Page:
From the recording The Road Out of Town
We found this song in Sam Henry's Songs of the People,10 and recognized it as a version of "Down By the Salley Gardens," a well-known song which was published by William Butler Yeats in 1889. However, Yeats based his poem on a verse from an old broadside ballad, "You Rambling Boys of Pleasure," which dates back as far as 1785.3 The meaning and origin of the title has been the subject of much speculation - the Latin name for the weeping willow is salix, and willow is often called "weeping sally." Many farms had a willow grove that was harvested for basket-making and the constant pruning caused the willow to grow ever more dense. The resulting thickets, the "salley gardens," were a favorite place for lovers to meet. One would assume the translation of "salley gardens" into "Sally's garden" would have happened over time as people misunderstood the Latin reference. However, it is the older written sources which assume that Sally is a girl rather than a shrub, so who knows? The tune, the same one Yeats used, comes from another ballad called "Maids of Mourne Shore."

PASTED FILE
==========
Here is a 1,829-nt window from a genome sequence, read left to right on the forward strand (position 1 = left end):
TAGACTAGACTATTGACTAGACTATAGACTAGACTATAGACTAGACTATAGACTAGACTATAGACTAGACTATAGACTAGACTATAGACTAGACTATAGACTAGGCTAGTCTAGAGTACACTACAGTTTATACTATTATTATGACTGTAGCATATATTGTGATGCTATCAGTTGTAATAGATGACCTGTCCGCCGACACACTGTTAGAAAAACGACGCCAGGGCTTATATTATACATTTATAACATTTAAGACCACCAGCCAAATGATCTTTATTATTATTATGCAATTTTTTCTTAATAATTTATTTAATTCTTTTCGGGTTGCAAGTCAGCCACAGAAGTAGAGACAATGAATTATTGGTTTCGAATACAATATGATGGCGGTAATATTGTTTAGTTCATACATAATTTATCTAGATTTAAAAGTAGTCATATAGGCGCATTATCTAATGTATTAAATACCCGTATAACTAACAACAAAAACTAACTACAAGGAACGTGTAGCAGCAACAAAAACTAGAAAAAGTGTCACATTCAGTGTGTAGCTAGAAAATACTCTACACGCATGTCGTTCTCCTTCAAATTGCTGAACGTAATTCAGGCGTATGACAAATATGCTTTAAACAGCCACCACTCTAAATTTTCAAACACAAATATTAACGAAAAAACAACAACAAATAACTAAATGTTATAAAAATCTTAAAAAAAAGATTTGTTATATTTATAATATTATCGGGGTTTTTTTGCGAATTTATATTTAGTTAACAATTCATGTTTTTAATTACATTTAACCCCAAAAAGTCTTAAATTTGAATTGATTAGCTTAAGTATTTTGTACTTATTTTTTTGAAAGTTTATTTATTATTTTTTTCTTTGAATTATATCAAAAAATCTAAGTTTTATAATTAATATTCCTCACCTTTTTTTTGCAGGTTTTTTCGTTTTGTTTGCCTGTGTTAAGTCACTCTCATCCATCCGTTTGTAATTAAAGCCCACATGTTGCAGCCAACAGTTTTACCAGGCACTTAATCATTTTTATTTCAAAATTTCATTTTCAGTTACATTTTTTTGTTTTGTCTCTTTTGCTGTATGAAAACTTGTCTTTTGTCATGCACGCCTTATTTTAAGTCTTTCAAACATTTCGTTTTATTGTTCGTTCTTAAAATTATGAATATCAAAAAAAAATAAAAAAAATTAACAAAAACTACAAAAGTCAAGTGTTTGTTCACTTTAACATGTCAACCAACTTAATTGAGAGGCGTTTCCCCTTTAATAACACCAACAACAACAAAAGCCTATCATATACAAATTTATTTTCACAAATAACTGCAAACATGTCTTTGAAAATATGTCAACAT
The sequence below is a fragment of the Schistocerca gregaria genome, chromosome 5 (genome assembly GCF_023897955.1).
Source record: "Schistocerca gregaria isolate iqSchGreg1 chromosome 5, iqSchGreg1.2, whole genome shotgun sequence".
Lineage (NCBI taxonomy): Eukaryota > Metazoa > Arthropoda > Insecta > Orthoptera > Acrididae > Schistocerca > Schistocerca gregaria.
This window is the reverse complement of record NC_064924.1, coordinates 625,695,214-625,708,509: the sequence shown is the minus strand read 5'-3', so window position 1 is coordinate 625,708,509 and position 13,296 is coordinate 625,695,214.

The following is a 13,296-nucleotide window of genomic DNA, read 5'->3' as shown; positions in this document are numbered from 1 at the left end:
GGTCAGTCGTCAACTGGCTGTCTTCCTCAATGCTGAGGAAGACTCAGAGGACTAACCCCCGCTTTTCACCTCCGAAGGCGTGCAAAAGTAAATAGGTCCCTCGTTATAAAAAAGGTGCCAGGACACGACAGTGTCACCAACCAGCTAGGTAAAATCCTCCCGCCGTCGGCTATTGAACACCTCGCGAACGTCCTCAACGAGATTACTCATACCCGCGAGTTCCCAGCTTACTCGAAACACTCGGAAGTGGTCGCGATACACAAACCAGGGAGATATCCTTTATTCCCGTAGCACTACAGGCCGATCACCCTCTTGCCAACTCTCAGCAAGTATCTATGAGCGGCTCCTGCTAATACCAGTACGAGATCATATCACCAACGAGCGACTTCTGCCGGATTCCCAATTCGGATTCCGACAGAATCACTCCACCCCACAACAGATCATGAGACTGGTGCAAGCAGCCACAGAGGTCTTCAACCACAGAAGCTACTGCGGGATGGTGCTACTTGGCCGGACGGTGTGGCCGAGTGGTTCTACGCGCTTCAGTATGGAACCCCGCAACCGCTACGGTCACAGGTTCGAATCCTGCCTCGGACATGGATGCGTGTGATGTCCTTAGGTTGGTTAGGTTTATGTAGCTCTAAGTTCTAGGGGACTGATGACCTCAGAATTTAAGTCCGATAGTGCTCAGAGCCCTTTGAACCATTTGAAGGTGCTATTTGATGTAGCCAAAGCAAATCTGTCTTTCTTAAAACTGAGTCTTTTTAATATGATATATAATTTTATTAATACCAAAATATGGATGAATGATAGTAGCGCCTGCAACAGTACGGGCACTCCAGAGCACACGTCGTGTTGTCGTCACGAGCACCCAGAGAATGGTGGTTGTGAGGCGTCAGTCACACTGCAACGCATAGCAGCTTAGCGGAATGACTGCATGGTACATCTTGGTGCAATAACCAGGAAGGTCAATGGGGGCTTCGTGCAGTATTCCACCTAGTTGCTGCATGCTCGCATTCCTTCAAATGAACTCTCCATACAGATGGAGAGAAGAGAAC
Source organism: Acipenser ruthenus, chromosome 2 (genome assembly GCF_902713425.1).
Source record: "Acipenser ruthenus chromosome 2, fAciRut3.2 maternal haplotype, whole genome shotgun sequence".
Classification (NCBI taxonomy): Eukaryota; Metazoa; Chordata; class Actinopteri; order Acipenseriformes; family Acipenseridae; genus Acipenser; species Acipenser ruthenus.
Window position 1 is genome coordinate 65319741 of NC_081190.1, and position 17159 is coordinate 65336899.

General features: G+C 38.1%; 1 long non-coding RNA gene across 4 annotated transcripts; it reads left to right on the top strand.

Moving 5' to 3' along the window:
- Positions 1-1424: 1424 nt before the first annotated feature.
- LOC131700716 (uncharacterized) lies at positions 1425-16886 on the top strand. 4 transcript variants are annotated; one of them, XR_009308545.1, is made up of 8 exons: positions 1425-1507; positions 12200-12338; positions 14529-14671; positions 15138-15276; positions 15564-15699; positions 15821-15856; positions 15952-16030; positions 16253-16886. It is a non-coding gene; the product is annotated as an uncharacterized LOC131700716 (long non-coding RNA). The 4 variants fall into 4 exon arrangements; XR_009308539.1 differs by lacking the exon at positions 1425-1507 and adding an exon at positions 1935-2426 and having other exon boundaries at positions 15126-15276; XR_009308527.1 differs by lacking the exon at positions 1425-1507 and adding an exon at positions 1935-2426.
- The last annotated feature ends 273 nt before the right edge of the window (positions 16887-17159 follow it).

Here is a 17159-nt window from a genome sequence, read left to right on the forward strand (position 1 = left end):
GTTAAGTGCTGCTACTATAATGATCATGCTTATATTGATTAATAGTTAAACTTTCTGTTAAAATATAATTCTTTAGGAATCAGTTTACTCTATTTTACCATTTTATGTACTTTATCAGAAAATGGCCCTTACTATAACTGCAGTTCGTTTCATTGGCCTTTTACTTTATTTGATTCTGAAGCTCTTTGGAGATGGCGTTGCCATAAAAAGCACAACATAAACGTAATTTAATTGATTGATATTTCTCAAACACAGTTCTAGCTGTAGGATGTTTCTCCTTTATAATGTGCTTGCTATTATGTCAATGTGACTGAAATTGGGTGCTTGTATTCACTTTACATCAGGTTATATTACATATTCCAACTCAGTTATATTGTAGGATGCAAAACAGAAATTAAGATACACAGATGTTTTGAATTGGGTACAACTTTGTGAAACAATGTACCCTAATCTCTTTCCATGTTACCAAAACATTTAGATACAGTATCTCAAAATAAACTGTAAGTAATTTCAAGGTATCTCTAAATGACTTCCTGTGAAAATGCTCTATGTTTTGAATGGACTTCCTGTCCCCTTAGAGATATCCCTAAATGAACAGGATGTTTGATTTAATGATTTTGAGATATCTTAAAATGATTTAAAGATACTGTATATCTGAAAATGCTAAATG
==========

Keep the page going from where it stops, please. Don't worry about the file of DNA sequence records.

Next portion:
It was down in my Sally's garden, upon an ivy bush,
At morning and at twilight, there sings a sweet song thrush.
His notes come clearly ringing, and tidings to me tell,
And oh, I know already my Sally loves me well.
I kissed her milk-white features one silv'ry eve of May;
She whispered, 'Won't you wander until the close of day?'
We wandered in her garden, the flowers were wet with dew,
I saw the love-light beaming in her fond eyes of blue.
It was down in my Sally's garden, where snowy hawthorns blow,
My heart became love-weary when I at last must go.
The bloom was on the hawthorn that night I said farewell;
I left my Sally weeping down by an ivied dell.
I left my Sally weeping that night I said farewell.*